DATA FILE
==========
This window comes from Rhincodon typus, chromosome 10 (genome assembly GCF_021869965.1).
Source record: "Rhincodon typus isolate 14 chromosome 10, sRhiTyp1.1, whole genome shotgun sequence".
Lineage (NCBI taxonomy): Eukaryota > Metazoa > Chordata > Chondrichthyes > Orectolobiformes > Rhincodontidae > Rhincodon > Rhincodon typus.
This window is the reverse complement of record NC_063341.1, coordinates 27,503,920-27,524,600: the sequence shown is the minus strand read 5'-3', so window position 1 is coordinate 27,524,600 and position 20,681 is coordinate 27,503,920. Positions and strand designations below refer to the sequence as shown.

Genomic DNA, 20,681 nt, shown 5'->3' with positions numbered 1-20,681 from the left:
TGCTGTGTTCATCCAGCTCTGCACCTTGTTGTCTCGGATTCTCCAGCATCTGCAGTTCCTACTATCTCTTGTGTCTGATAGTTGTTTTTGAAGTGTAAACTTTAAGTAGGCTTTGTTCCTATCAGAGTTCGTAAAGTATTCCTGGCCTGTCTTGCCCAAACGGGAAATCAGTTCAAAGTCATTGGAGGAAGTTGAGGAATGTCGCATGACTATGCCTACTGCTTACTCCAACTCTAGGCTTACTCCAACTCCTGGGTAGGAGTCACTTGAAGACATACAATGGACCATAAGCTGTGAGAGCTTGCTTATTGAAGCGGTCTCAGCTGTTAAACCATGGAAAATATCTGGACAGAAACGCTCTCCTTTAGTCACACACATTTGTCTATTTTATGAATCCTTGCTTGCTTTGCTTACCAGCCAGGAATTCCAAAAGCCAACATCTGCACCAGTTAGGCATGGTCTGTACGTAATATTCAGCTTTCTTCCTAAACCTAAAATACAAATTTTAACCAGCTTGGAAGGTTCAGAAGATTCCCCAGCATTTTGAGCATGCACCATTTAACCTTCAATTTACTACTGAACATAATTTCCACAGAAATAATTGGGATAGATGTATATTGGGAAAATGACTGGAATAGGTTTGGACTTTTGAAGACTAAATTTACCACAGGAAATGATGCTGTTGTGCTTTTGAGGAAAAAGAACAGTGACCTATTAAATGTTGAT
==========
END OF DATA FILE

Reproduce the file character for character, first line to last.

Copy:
This window comes from Rhincodon typus, chromosome 10 (genome assembly GCF_021869965.1).
Source record: "Rhincodon typus isolate 14 chromosome 10, sRhiTyp1.1, whole genome shotgun sequence".
Lineage (NCBI taxonomy): Eukaryota > Metazoa > Chordata > Chondrichthyes > Orectolobiformes > Rhincodontidae > Rhincodon > Rhincodon typus.
This window is the reverse complement of record NC_063341.1, coordinates 27,503,920-27,524,600: the sequence shown is the minus strand read 5'-3', so window position 1 is coordinate 27,524,600 and position 20,681 is coordinate 27,503,920. Positions and strand designations below refer to the sequence as shown.

Genomic DNA, 20,681 nt, shown 5'->3' with positions numbered 1-20,681 from the left:
TGCTGTGTTCATCCAGCTCTGCACCTTGTTGTCTCGGATTCTCCAGCATCTGCAGTTCCTACTATCTCTTGTGTCTGATAGTTGTTTTTGAAGTGTAAACTTTAAGTAGGCTTTGTTCCTATCAGAGTTCGTAAAGTATTCCTGGCCTGTCTTGCCCAAACGGGAAATCAGTTCAAAGTCATTGGAGGAAGTTGAGGAATGTCGCATGACTATGCCTACTGCTTACTCCAACTCTAGGCTTACTCCAACTCCTGGGTAGGAGTCACTTGAAGACATACAATGGACCATAAGCTGTGAGAGCTTGCTTATTGAAGCGGTCTCAGCTGTTAAACCATGGAAAATATCTGGACAGAAACGCTCTCCTTTAGTCACACACATTTGTCTATTTTATGAATCCTTGCTTGCTTTGCTTACCAGCCAGGAATTCCAAAAGCCAACATCTGCACCAGTTAGGCATGGTCTGTACGTAATATTCAGCTTTCTTCCTAAACCTAAAATACAAATTTTAACCAGCTTGGAAGGTTCAGAAGATTCCCCAGCATTTTGAGCATGCACCATTTAACCTTCAATTTACTACTGAACATAATTTCCACAGAAATAATTGGGATAGATGTATATTGGGAAAATGACTGGAATAGGTTTGGACTTTTGAAGACTAAATTTACCACAGGAAATGATGCTGTTGTGCTTTTGAGGAAAAAGAACAGTGACCTATTAAATGTTGAT